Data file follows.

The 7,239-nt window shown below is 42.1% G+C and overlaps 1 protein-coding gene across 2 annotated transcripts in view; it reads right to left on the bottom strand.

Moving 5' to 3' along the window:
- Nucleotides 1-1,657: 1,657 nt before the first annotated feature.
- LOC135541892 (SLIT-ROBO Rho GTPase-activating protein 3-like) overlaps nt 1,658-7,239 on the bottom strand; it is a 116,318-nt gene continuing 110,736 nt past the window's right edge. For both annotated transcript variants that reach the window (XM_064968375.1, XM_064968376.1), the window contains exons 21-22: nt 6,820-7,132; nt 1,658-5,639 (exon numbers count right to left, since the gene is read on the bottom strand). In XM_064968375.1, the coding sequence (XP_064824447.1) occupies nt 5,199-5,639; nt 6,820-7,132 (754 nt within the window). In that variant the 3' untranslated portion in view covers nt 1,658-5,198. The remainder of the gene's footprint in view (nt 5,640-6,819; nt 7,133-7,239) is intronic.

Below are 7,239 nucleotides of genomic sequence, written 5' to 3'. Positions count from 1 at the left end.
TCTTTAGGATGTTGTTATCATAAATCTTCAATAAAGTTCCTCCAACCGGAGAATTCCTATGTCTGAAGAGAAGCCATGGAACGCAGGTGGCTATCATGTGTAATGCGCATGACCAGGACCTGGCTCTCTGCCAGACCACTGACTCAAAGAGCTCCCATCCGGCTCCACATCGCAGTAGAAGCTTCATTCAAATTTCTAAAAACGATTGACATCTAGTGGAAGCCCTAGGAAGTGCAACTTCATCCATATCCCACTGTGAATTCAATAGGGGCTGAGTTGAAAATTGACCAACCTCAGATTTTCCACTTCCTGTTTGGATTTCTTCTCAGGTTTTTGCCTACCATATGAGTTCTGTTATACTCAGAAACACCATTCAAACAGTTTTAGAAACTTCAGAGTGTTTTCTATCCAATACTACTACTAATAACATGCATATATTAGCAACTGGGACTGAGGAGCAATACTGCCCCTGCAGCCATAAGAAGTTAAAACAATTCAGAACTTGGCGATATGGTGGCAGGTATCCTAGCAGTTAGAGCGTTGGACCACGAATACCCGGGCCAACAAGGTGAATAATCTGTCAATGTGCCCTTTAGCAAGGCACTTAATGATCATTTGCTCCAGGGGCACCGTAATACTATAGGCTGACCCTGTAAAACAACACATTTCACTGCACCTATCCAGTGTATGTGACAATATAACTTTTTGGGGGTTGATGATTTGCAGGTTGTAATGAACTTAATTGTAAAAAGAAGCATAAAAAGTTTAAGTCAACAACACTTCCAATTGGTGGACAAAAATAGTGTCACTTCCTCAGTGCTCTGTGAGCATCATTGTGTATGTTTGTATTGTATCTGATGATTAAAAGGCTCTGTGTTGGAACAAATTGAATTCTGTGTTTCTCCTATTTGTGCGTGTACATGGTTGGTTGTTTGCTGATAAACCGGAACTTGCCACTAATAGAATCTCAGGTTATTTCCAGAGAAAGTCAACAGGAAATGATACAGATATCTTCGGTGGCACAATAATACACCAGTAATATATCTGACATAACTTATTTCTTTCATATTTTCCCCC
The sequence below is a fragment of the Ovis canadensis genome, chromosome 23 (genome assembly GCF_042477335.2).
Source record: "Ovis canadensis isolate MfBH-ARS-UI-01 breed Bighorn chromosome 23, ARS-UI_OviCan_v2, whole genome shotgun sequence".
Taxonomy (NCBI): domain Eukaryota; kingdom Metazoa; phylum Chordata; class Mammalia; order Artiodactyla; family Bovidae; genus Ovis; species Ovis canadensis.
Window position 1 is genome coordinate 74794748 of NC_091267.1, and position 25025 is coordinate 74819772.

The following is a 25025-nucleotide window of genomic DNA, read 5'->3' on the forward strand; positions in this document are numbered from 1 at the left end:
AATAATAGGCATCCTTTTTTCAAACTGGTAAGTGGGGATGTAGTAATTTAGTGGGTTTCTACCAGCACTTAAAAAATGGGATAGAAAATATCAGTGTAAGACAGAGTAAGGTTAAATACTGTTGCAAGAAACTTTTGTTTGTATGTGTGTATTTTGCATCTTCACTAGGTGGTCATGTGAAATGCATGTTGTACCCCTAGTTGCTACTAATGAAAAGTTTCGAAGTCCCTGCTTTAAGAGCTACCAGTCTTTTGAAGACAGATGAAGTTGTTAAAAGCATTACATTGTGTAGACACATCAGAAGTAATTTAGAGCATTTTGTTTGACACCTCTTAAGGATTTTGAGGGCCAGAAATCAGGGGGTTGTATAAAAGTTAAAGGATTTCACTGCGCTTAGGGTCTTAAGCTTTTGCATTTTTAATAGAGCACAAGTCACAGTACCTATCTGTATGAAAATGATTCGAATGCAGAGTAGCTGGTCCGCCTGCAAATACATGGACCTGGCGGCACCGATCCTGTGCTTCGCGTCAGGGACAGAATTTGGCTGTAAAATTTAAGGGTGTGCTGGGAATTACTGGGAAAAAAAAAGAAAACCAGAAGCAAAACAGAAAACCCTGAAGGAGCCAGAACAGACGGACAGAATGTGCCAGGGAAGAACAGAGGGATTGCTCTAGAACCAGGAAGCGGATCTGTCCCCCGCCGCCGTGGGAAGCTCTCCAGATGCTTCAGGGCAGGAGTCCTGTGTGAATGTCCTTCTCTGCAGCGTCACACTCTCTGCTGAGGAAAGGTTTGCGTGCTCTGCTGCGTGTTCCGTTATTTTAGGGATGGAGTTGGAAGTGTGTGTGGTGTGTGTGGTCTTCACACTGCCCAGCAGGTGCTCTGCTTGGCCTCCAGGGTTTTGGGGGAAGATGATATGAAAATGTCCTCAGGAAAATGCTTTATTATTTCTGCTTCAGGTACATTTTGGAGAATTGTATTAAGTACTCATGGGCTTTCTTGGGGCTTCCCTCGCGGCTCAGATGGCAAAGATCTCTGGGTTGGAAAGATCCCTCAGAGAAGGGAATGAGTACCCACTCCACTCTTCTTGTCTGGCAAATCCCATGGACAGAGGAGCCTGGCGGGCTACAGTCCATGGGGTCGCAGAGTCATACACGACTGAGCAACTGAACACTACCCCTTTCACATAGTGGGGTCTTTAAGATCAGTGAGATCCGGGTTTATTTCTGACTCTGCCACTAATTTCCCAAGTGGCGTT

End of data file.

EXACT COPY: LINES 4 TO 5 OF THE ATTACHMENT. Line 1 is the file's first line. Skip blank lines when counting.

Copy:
- LOC135541892 (SLIT-ROBO Rho GTPase-activating protein 3-like) overlaps nt 1,658-7,239 on the bottom strand; it is a 116,318-nt gene continuing 110,736 nt past the window's right edge. For both annotated transcript variants that reach the window (XM_064968375.1, XM_064968376.1), the window contains exons 21-22: nt 6,820-7,132; nt 1,658-5,639 (exon numbers count right to left, since the gene is read on the bottom strand). In XM_064968375.1, the coding sequence (XP_064824447.1) occupies nt 5,199-5,639; nt 6,820-7,132 (754 nt within the window). In that variant the 3' untranslated portion in view covers nt 1,658-5,198. The remainder of the gene's footprint in view (nt 5,640-6,819; nt 7,133-7,239) is intronic.

Below are 7,239 nucleotides of genomic sequence, written 5' to 3'. Positions count from 1 at the left end.